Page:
Yahoo Says Boo-Hoo As Google Withdraws From Ad Pact


Writing on the official Google Public Policy Blog, David Drummond, senior vice president, corporate development and chief legal officer for Google, placed the final nail in the coffin for the Google-Yahoo ad pact.

"[A]fter four months of review, including discussions of various possible changes to the agreement, it's clear that government regulators and some advertisers continue to have concerns about the agreement," Drummond wrote. "Pressing ahead risked not only a protracted legal battle but also damage to relationships with valued partners. That wouldn't have been in the long-term interests of Google or our users, so we have decided to end the agreement."

Yahoo quickly issued its own statement, expressing its disappointment that the deal had fallen apart. Yahoo isn't too happy with its former partner, either.

"Yahoo today announced that Google has terminated the advertising services agreement the companies announced in June," the company wrote in a statement. "Yahoo continues to believe in the benefits of the agreement and is disappointed that Google has elected to withdraw from the agreement rather than defend it in court.

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"Google notified Yahoo of its refusal to move forward with implementation of the agreement following indication from the Department of Justice that it would seek to block it, despite Yahoo's proposed revisions to address the DOJ's concerns."

Google's Drummond expressed his company's own disappointment, noting that the prospect of a protracted legal battle isn't something Google wanted to become mired in, instead choosing to focus on innovation and moving forward.

"We're of course disappointed that this deal won't be moving ahead," Drummond wrote. "But we're not going to let the prospect of a lengthy legal battle distract us from our core mission."

It's clear that the sting of this decision strikes closest to the heart of Yahoo, which had made it clear in the past week that it was counting on the money partnering with Google would have brought. Original projections estimated that Yahoo would have reaped between $250 million and $450 million in profit.

On Tuesday, Yahoo said it would be willing to restructure the deal due to the concerns of antitrust regulators, agreeing to put a 25 percent cap on the profit it would take in. Theoretically, that would have dropped Yahoo's profit in the deal from its original projections to a projected $80 million to $100 million.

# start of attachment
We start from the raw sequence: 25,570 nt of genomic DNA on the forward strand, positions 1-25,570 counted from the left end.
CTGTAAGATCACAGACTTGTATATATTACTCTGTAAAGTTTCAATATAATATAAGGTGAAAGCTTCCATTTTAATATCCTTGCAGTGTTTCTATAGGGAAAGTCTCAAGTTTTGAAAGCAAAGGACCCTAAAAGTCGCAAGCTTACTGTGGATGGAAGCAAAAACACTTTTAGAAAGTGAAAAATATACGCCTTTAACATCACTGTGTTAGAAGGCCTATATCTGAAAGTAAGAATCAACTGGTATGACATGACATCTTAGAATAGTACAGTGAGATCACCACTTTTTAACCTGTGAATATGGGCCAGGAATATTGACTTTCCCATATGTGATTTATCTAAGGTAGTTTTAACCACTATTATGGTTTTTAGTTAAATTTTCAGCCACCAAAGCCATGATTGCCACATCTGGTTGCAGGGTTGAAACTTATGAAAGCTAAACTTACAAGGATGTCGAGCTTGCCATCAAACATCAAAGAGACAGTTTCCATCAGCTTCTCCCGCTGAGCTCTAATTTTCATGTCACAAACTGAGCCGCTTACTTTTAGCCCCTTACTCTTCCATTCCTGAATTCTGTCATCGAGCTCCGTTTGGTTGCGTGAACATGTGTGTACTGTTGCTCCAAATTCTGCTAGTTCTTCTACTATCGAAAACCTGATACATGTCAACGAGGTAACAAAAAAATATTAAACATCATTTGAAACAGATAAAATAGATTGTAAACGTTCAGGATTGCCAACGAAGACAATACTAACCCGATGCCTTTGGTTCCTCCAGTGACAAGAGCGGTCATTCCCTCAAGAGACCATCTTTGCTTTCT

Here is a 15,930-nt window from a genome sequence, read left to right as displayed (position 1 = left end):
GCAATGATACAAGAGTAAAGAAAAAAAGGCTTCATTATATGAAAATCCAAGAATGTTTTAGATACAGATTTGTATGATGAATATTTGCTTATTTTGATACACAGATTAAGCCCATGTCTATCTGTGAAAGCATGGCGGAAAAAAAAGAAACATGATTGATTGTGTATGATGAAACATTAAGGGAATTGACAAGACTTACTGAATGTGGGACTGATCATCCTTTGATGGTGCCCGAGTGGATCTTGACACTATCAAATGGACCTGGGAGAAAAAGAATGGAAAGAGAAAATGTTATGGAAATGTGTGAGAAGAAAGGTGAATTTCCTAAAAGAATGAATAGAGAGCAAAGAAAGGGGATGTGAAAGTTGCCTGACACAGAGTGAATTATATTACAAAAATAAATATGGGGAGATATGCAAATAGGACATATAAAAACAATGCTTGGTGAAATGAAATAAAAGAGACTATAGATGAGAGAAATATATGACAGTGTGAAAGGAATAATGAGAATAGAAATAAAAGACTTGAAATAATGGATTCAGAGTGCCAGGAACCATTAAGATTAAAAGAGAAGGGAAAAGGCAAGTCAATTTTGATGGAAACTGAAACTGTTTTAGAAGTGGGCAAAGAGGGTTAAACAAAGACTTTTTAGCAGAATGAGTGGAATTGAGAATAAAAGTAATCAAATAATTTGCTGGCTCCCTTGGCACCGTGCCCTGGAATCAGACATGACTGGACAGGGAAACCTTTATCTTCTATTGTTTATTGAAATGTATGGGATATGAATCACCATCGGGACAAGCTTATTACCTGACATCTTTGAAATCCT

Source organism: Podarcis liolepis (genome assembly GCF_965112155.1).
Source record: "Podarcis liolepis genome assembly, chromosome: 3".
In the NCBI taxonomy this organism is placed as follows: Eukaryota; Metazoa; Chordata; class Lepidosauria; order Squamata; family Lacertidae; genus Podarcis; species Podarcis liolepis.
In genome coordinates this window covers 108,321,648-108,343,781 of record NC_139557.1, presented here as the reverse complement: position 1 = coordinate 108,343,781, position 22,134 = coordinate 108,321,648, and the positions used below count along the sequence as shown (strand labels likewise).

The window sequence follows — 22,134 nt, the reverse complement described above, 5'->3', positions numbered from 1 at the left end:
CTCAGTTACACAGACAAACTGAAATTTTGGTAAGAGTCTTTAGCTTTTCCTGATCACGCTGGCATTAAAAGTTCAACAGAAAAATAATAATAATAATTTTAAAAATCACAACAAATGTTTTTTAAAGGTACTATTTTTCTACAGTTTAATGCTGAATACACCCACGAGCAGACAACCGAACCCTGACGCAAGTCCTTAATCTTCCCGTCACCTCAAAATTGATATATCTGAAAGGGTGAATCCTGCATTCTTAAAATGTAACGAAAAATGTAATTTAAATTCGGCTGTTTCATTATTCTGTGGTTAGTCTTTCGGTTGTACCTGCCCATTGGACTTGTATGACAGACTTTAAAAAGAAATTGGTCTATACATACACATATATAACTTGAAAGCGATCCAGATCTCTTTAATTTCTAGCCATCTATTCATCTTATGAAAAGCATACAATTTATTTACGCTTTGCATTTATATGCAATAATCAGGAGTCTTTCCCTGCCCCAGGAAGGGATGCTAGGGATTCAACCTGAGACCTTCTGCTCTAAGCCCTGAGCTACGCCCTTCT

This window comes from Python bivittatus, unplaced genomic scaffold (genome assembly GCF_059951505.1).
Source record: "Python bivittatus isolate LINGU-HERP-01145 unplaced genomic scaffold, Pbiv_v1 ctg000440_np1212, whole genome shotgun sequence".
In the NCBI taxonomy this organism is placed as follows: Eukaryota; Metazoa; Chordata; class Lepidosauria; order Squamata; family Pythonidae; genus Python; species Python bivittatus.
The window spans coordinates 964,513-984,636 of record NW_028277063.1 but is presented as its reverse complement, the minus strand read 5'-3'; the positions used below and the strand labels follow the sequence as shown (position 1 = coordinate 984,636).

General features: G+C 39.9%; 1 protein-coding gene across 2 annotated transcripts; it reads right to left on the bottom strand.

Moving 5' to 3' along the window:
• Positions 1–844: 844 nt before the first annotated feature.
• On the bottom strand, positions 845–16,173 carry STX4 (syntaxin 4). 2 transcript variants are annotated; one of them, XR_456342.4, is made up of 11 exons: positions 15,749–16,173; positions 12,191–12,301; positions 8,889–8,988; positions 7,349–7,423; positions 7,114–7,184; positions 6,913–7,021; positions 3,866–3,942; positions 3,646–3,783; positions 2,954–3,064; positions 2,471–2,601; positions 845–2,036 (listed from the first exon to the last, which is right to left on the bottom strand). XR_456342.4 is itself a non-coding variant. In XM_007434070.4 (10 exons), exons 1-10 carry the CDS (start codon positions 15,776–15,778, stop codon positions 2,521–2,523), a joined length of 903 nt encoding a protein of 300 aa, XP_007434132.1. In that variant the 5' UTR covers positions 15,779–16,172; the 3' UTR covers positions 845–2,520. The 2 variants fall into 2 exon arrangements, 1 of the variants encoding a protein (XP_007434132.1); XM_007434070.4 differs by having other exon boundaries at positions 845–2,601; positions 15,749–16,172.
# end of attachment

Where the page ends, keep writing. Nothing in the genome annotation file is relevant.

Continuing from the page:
That's still a fairly hefty chunk of change, but it hamstrung 75 percent of the profit the company was originally expecting. However, Yahoo was still willing to do the deal. That seems to indicate how desperate Yahoo was to kick-start its revenue stream.

The proposed Google-Yahoo ad pact quickly came under fire from the World Federation of Advertisers when it was announced. The WFA argued that the ad deal would "have a detrimental effect on competition, result in price increases and reduce the options available to advertisers."

Shortly after the WFA spoke up, U.S. antitrust regulators began to take notice. Sen. Herb Kohl, a Democrat from Wisconsin, went so far as to write a letter to the Department of Justice, urging the agency to take a closer look at whether or not competition would be hampered.

"Recognizing the nascent and fast-changing nature of this marketplace, we encourage the department to continue to monitor the state of competition in this industry, whatever the outcome of its current investigation," wrote Kohl. "If, over time, you determine that Google is gaining a dominant market position as a result of the Google-Yahoo agreement, then we would encourage the Justice Department to intervene to protect competition."

Yahoo and Google then agreed to delay the deal, allowing it to be submitted to greater scrutiny by regulatory watchdogs.

Yesterday, it was reported that Google was considering walking away from the Yahoo ad deal.

Today it happened.